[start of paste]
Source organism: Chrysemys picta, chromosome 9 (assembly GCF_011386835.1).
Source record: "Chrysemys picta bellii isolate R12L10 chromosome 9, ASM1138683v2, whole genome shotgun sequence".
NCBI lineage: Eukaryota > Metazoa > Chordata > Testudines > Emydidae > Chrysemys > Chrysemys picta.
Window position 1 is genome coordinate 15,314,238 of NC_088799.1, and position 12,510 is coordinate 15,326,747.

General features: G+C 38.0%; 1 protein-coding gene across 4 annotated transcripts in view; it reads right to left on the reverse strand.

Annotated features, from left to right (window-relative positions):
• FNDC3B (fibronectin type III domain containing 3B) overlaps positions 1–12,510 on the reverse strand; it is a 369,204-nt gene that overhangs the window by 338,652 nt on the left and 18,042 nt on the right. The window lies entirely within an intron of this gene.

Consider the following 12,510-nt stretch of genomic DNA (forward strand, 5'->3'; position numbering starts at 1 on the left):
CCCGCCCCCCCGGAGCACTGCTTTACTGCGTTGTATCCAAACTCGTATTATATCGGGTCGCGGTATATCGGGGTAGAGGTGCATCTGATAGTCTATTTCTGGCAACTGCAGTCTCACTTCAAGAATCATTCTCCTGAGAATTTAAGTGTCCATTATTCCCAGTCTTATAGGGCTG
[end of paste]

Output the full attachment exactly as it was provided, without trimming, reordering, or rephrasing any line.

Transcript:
Source organism: Chrysemys picta, chromosome 9 (assembly GCF_011386835.1).
Source record: "Chrysemys picta bellii isolate R12L10 chromosome 9, ASM1138683v2, whole genome shotgun sequence".
NCBI lineage: Eukaryota > Metazoa > Chordata > Testudines > Emydidae > Chrysemys > Chrysemys picta.
Window position 1 is genome coordinate 15,314,238 of NC_088799.1, and position 12,510 is coordinate 15,326,747.

General features: G+C 38.0%; 1 protein-coding gene across 4 annotated transcripts in view; it reads right to left on the reverse strand.

Annotated features, from left to right (window-relative positions):
• FNDC3B (fibronectin type III domain containing 3B) overlaps positions 1–12,510 on the reverse strand; it is a 369,204-nt gene that overhangs the window by 338,652 nt on the left and 18,042 nt on the right. The window lies entirely within an intron of this gene.

Consider the following 12,510-nt stretch of genomic DNA (forward strand, 5'->3'; position numbering starts at 1 on the left):
CCCGCCCCCCCGGAGCACTGCTTTACTGCGTTGTATCCAAACTCGTATTATATCGGGTCGCGGTATATCGGGGTAGAGGTGCATCTGATAGTCTATTTCTGGCAACTGCAGTCTCACTTCAAGAATCATTCTCCTGAGAATTTAAGTGTCCATTATTCCCAGTCTTATAGGGCTG